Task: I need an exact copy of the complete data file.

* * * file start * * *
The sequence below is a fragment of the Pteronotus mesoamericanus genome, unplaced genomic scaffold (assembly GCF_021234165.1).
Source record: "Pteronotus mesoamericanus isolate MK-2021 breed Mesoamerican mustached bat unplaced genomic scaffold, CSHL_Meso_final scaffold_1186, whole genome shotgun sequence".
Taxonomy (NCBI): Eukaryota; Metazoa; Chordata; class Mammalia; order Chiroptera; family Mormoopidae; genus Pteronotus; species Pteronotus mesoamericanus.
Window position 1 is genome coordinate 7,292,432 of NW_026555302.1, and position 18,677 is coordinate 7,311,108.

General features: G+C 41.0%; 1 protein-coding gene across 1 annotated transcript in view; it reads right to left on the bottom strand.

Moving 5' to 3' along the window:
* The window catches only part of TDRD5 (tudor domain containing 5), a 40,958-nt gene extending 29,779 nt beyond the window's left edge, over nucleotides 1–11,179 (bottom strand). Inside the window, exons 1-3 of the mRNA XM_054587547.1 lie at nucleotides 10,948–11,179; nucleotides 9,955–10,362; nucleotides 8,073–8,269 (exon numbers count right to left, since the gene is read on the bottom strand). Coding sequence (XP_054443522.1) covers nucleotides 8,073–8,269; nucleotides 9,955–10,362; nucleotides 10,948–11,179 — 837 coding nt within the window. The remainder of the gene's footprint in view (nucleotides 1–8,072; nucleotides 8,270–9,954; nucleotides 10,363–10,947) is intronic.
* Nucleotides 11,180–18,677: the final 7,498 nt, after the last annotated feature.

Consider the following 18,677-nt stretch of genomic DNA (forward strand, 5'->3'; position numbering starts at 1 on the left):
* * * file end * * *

The sequence below is a fragment of the Pteronotus mesoamericanus genome, unplaced genomic scaffold (assembly GCF_021234165.1).
Source record: "Pteronotus mesoamericanus isolate MK-2021 breed Mesoamerican mustached bat unplaced genomic scaffold, CSHL_Meso_final scaffold_1186, whole genome shotgun sequence".
Taxonomy (NCBI): Eukaryota; Metazoa; Chordata; class Mammalia; order Chiroptera; family Mormoopidae; genus Pteronotus; species Pteronotus mesoamericanus.
Window position 1 is genome coordinate 7,292,432 of NW_026555302.1, and position 18,677 is coordinate 7,311,108.

General features: G+C 41.0%; 1 protein-coding gene across 1 annotated transcript in view; it reads right to left on the bottom strand.

Moving 5' to 3' along the window:
* The window catches only part of TDRD5 (tudor domain containing 5), a 40,958-nt gene extending 29,779 nt beyond the window's left edge, over nucleotides 1–11,179 (bottom strand). Inside the window, exons 1-3 of the mRNA XM_054587547.1 lie at nucleotides 10,948–11,179; nucleotides 9,955–10,362; nucleotides 8,073–8,269 (exon numbers count right to left, since the gene is read on the bottom strand). Coding sequence (XP_054443522.1) covers nucleotides 8,073–8,269; nucleotides 9,955–10,362; nucleotides 10,948–11,179 — 837 coding nt within the window. The remainder of the gene's footprint in view (nucleotides 1–8,072; nucleotides 8,270–9,954; nucleotides 10,363–10,947) is intronic.
* Nucleotides 11,180–18,677: the final 7,498 nt, after the last annotated feature.

Consider the following 18,677-nt stretch of genomic DNA (forward strand, 5'->3'; position numbering starts at 1 on the left):